Just in case his readers might have missed “our thesis” which Polanyi declared on the first page of his first chapter, he reiterated it with a bit more detail, seventy- five pages later:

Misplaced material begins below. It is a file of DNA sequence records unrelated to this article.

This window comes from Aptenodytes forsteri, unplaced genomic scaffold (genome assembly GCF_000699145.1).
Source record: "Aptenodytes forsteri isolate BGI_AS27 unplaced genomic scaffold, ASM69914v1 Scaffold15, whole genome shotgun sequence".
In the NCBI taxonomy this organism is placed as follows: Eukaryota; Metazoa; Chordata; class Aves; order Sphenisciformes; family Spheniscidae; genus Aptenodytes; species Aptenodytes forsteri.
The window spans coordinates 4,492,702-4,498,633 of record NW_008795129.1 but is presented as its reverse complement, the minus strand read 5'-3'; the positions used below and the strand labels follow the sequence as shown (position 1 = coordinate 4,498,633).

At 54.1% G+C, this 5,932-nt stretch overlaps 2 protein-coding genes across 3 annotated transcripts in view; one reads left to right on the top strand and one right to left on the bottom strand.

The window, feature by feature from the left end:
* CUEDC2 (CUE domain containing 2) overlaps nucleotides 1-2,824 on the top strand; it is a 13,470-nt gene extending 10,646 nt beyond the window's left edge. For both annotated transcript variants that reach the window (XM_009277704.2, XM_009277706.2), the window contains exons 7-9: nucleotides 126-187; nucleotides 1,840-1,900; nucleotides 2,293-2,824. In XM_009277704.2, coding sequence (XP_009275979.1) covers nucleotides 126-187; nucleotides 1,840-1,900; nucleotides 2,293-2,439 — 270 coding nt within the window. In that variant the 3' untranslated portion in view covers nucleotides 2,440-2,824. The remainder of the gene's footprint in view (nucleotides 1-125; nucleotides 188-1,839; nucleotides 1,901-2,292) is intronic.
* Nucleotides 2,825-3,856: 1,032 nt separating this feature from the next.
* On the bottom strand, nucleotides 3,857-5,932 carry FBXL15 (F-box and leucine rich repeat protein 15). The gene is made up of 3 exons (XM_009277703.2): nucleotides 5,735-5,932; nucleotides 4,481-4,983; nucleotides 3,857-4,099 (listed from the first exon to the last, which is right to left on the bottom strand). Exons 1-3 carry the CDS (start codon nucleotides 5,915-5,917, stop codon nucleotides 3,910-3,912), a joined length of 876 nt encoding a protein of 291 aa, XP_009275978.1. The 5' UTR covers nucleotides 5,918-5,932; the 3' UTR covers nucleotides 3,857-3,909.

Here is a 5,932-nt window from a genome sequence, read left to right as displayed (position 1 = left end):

To allow the market mechanism to be sole director of the fate of human beings and their natural environment indeed, even of the amount and use of purchasing power, would result in the demolition of society. For the alleged commodity ‘labor power’ cannot be shoved about, used indiscriminately, or even left unused, without affecting also the human individual who happens to be the bearer of this peculiar commodity. In disposing of a man’s labor power the system would, incidentally, dispose of the physical, psychological , and moral entity ‘man’ attached to that tag. Robbed of the protective covering of cultural institutions, human beings would perish from the effects of social exposure; they would die as the victims of acute social dislocation through vice, perversion, crime and starvation. Nature would be reduced to its elements, neighborhoods and landscapes defiled, rivers polluted, military safety jeopardized, the power to produce food and raw materials destroyed. Finally, the market administration of purchasing power would periodically liquidate business enterprise, for shortages and surfeits of money would prove as disastrous to business as floods and droughts in primitive society. Undoubtedly, labor, land, and money markets are essential to a market economy. But no society could stand the effects of such a system of crude fictions even for the shortest stretch of time unless its human and natural substance as well as its business organization was protected against the ravages of this satanic mill.